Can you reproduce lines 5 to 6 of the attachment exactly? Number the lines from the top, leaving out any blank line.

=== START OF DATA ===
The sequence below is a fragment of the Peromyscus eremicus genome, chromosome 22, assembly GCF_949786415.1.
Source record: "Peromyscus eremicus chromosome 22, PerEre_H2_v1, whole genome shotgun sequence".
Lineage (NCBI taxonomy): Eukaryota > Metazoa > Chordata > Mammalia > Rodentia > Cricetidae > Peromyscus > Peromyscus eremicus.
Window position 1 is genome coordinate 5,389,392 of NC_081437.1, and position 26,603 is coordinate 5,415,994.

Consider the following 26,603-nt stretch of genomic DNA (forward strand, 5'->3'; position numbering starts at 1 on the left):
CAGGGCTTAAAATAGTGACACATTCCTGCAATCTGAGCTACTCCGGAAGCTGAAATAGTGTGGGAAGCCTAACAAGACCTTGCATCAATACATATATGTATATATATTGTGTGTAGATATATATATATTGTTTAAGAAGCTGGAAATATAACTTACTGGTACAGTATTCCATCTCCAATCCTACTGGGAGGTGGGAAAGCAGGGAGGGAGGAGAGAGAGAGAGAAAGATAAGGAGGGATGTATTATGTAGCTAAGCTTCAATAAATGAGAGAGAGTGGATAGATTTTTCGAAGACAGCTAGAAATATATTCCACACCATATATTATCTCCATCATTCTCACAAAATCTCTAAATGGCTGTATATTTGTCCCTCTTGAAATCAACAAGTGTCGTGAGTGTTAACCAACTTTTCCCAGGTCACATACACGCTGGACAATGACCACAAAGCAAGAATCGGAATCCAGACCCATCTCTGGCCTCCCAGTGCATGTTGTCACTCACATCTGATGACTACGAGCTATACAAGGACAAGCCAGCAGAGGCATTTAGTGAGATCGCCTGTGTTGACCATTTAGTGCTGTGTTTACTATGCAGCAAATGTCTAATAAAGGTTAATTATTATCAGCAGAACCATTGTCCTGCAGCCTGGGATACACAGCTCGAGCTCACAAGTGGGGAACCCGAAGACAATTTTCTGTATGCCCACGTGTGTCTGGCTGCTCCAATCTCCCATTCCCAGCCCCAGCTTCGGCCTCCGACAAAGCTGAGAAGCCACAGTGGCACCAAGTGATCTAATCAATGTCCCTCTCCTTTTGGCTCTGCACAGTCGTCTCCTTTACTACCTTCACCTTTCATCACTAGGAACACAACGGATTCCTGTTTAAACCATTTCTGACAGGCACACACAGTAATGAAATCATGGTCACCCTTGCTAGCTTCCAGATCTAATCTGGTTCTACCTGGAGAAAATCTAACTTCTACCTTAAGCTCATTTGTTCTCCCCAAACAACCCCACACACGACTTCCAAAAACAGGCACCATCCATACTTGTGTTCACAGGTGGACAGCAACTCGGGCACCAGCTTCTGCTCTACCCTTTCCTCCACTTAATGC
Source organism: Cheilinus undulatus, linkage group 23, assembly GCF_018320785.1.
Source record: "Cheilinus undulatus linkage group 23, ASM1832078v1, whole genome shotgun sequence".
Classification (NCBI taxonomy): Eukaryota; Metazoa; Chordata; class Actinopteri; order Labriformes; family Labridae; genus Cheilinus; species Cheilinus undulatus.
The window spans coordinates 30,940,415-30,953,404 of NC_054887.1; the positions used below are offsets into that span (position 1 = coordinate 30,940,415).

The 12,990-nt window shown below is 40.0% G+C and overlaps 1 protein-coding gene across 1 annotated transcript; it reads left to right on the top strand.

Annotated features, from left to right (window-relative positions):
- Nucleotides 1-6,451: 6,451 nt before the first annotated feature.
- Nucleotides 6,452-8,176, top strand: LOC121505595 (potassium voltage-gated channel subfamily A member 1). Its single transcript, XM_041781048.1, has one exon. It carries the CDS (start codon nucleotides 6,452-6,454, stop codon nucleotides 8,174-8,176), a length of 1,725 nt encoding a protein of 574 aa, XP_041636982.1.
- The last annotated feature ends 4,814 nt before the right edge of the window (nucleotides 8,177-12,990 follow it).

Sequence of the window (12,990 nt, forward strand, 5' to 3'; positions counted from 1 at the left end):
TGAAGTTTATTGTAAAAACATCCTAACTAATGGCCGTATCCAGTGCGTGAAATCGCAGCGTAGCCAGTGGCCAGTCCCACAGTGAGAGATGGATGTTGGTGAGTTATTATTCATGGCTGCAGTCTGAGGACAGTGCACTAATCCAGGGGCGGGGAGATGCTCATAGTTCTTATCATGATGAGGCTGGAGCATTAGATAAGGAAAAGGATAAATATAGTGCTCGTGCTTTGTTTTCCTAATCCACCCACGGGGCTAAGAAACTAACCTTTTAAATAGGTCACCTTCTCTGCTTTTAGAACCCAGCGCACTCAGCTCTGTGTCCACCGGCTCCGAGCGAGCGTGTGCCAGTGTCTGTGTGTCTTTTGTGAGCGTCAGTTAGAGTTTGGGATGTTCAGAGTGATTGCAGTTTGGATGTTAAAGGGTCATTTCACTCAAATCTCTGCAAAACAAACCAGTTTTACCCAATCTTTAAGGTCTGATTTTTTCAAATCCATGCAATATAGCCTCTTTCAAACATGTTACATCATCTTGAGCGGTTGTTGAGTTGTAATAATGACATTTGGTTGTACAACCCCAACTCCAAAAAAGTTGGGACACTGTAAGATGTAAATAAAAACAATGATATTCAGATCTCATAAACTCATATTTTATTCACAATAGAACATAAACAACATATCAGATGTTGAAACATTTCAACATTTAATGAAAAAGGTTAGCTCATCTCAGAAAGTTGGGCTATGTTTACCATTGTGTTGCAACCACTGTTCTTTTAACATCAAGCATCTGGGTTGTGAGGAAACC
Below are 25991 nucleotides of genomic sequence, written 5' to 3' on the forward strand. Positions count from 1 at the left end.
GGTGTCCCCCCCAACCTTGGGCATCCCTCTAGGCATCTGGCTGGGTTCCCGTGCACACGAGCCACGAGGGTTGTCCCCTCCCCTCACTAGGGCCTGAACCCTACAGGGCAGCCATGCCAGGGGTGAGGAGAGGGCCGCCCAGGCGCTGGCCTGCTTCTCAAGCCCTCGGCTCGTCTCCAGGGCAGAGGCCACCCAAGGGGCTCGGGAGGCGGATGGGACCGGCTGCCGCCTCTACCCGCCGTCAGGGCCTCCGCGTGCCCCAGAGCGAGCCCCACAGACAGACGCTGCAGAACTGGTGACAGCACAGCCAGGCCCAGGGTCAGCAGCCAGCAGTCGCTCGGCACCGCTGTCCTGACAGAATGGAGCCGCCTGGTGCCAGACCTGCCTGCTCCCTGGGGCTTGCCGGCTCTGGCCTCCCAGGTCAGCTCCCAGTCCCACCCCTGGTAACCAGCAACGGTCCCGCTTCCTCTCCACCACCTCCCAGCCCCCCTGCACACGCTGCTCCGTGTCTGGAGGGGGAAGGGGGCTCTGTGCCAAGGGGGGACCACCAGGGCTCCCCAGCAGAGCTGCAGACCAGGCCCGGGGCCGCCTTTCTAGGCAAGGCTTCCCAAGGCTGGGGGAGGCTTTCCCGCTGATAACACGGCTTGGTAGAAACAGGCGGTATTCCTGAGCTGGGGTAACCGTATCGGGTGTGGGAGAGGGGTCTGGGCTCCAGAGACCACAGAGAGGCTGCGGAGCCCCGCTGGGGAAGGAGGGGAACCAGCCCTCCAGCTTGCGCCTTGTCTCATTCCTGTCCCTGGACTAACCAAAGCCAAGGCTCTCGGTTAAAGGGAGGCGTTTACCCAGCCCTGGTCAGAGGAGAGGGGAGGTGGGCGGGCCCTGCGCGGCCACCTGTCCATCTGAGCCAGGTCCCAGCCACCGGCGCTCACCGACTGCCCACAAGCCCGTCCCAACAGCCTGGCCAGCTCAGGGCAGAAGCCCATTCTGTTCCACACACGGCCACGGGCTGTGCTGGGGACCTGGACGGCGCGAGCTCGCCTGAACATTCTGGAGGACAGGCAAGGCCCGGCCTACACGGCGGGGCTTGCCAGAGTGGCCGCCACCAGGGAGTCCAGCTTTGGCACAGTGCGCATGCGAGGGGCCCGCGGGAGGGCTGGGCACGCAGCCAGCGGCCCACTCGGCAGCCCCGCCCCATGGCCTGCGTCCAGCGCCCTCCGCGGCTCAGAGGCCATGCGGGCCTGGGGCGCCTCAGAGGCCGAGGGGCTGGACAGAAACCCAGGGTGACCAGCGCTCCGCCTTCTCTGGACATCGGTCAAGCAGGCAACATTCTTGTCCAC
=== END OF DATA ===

Consider the following 26,603-nt stretch of genomic DNA (forward strand, 5'->3'; position numbering starts at 1 on the left):
CAGGGCTTAAAATAGTGACACATTCCTGCAATCTGAGCTACTCCGGAAGCTGAAATAGTGTGGGAAGCCTAACAAGACCTTGCATCAATACATATATGTATATATATTGTGTGTAGATATATATATATTGTTTAAGAAGCTGGAAATATAACTTACTGGTACAGTATTCCATCTCCAATCCTACTGGGAGGTGGGAAAGCAGGGAGGGAGGAGAGAGAGAGAGAAAGATAAGGAGGGATGTATTATGTAGCTAAGCTTCAATAAATGAGAGAGAGTGGATAGATTTTTCGAAGACAGCTAGAAATATATTCCACACCATATATTATCTCCATCATTCTCACAAAATCTCTAAATGGCTGTATATTTGTCCCTCTTGAAATCAACAAGTGTCGTGAGTGTTAACCAACTTTTCCCAGGTCACATACACGCTGGACAATGACCACAAAGCAAGAATCGGAATCCAGACCCATCTCTGGCCTCCCAGTGCATGTTGTCACTCACATCTGATGACTACGAGCTATACAAGGACAAGCCAGCAGAGGCATTTAGTGAGATCGCCTGTGTTGACCATTTAGTGCTGTGTTTACTATGCAGCAAATGTCTAATAAAGGTTAATTATTATCAGCAGAACCATTGTCCTGCAGCCTGGGATACACAGCTCGAGCTCACAAGTGGGGAACCCGAAGACAATTTTCTGTATGCCCACGTGTGTCTGGCTGCTCCAATCTCCCATTCCCAGCCCCAGCTTCGGCCTCCGACAAAGCTGAGAAGCCACAGTGGCACCAAGTGATCTAATCAATGTCCCTCTCCTTTTGGCTCTGCACAGTCGTCTCCTTTACTACCTTCACCTTTCATCACTAGGAACACAACGGATTCCTGTTTAAACCATTTCTGACAGGCACACACAGTAATGAAATCATGGTCACCCTTGCTAGCTTCCAGATCTAATCTGGTTCTACCTGGAGAAAATCTAACTTCTACCTTAAGCTCATTTGTTCTCCCCAAACAACCCCACACACGACTTCCAAAAACAGGCACCATCCATACTTGTGTTCACAGGTGGACAGCAACTCGGGCACCAGCTTCTGCTCTACCCTTTCCTCCACTTAATGC